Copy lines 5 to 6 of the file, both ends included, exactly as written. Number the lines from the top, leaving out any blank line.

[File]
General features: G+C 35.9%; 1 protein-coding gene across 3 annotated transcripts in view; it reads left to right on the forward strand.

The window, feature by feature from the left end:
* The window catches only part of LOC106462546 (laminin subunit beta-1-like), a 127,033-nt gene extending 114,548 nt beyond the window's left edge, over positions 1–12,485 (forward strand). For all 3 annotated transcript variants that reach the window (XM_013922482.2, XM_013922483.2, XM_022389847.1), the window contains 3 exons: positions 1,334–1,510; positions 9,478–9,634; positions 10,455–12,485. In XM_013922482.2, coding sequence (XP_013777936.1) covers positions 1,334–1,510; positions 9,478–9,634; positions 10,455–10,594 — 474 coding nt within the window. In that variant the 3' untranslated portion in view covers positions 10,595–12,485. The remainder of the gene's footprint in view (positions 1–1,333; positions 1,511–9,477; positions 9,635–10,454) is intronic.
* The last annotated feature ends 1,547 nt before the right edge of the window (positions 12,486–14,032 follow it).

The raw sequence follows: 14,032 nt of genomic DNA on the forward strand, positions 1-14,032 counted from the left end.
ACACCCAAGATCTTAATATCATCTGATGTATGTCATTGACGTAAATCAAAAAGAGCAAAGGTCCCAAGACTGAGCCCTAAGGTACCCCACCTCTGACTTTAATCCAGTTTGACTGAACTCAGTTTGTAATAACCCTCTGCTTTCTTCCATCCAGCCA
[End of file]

The raw sequence follows: 14,032 nt of genomic DNA on the forward strand, positions 1-14,032 counted from the left end.
ACACCCAAGATCTTAATATCATCTGATGTATGTCATTGACGTAAATCAAAAAGAGCAAAGGTCCCAAGACTGAGCCCTAAGGTACCCCACCTCTGACTTTAATCCAGTTTGACTGAACTCAGTTTGTAATAACCCTCTGCTTTCTTCCATCCAGCCA